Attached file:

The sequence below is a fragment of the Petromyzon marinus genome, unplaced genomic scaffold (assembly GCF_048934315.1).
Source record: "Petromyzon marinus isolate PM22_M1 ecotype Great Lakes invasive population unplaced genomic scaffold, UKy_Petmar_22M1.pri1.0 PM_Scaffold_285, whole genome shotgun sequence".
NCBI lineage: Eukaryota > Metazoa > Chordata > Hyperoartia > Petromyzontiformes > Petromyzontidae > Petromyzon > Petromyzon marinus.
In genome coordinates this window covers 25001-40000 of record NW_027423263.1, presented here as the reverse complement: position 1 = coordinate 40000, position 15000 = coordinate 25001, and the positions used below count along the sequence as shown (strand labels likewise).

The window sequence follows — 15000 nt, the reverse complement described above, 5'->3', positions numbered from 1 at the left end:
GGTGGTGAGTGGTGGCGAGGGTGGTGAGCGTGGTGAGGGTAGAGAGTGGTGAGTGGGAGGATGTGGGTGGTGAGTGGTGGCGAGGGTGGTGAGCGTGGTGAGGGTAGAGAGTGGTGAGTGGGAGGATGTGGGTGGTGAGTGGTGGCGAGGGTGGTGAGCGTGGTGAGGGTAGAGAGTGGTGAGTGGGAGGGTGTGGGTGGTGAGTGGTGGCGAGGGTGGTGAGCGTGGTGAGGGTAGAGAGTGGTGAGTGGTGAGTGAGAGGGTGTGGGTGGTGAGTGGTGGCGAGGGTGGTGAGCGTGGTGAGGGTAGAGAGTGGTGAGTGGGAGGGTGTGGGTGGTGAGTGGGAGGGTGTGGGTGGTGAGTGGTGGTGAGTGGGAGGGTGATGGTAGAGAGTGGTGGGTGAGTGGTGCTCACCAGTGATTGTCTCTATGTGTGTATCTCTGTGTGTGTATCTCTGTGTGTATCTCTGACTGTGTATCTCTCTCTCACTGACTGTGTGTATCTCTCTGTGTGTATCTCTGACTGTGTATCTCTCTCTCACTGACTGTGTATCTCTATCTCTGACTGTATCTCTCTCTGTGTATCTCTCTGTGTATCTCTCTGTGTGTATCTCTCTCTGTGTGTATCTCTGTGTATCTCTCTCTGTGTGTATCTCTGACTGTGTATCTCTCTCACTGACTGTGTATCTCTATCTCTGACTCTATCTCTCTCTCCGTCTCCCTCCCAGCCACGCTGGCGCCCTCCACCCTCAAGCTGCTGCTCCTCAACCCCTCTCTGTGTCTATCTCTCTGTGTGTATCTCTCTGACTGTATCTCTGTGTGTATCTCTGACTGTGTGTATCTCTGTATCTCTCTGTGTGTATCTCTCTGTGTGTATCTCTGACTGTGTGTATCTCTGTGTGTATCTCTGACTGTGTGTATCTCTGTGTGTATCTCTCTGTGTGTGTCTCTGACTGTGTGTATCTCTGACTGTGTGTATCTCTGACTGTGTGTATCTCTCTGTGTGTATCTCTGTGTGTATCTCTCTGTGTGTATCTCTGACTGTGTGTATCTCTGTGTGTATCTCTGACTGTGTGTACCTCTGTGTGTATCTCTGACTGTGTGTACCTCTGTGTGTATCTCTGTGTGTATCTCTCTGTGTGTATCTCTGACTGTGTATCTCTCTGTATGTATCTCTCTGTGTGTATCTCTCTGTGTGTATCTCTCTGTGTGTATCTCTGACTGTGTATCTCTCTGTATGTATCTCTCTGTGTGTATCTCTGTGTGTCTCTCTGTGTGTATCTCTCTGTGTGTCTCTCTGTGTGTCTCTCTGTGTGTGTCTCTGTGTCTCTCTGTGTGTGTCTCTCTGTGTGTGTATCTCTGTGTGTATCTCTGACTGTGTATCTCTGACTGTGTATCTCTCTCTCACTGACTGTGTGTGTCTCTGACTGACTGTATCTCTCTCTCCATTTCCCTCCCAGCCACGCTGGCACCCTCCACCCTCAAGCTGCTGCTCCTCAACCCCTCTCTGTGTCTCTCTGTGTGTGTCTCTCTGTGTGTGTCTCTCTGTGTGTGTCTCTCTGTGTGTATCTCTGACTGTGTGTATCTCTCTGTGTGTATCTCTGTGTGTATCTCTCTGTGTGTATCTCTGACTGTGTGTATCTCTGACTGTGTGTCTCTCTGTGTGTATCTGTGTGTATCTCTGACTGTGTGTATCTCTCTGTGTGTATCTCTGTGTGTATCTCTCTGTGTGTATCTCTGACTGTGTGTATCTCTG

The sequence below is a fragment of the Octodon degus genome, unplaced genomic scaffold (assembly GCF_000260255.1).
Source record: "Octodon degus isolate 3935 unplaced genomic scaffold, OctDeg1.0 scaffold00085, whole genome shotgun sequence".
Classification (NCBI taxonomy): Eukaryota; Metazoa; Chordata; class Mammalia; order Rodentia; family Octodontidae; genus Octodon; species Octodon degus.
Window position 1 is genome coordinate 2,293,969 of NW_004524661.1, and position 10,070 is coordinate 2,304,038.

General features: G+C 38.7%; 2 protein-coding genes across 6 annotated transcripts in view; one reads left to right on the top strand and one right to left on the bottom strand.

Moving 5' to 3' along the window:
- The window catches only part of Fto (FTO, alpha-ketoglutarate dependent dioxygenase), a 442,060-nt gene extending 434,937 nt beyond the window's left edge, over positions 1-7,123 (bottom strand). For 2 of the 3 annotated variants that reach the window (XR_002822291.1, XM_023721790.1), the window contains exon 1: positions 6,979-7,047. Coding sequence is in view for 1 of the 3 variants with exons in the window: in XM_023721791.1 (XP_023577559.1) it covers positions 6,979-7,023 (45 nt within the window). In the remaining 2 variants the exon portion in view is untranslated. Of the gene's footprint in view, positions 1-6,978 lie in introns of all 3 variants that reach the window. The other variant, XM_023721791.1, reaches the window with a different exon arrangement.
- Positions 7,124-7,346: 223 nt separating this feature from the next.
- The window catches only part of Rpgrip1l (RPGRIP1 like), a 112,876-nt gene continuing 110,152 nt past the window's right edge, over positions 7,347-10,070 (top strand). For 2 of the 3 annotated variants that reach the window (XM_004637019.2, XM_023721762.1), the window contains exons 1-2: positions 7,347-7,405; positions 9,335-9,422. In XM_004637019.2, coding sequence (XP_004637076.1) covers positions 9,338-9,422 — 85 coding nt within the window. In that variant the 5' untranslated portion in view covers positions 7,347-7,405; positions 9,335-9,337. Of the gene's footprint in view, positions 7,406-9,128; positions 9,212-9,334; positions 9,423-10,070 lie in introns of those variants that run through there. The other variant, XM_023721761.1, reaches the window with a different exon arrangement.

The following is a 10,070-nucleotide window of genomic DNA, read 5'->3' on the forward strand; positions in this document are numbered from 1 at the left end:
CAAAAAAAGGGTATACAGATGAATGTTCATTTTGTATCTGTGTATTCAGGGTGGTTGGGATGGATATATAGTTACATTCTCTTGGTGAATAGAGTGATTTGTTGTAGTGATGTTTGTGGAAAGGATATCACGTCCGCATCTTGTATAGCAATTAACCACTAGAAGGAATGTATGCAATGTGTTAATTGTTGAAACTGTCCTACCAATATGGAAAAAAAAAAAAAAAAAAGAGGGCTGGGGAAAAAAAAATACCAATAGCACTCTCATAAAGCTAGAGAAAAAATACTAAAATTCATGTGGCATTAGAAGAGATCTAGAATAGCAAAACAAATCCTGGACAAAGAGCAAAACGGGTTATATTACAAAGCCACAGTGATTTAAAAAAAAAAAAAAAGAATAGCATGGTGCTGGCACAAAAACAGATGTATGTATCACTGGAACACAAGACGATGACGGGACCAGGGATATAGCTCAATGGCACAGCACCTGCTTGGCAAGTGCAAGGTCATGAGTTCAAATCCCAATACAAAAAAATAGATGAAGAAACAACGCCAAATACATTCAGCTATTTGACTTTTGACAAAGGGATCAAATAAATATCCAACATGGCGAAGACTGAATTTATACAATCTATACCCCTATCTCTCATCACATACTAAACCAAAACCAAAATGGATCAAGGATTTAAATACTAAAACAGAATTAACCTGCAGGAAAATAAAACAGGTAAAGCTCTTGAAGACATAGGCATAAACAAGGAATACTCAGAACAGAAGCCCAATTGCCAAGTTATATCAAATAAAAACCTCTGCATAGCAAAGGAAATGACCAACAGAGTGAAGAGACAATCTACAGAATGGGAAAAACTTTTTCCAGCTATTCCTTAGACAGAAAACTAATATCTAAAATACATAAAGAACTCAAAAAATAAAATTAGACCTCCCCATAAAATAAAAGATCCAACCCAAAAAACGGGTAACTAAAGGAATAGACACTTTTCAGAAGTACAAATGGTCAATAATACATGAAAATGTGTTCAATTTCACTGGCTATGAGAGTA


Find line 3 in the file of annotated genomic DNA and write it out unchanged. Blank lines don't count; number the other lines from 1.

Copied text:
NCBI lineage: Eukaryota > Metazoa > Chordata > Hyperoartia > Petromyzontiformes > Petromyzontidae > Petromyzon > Petromyzon marinus.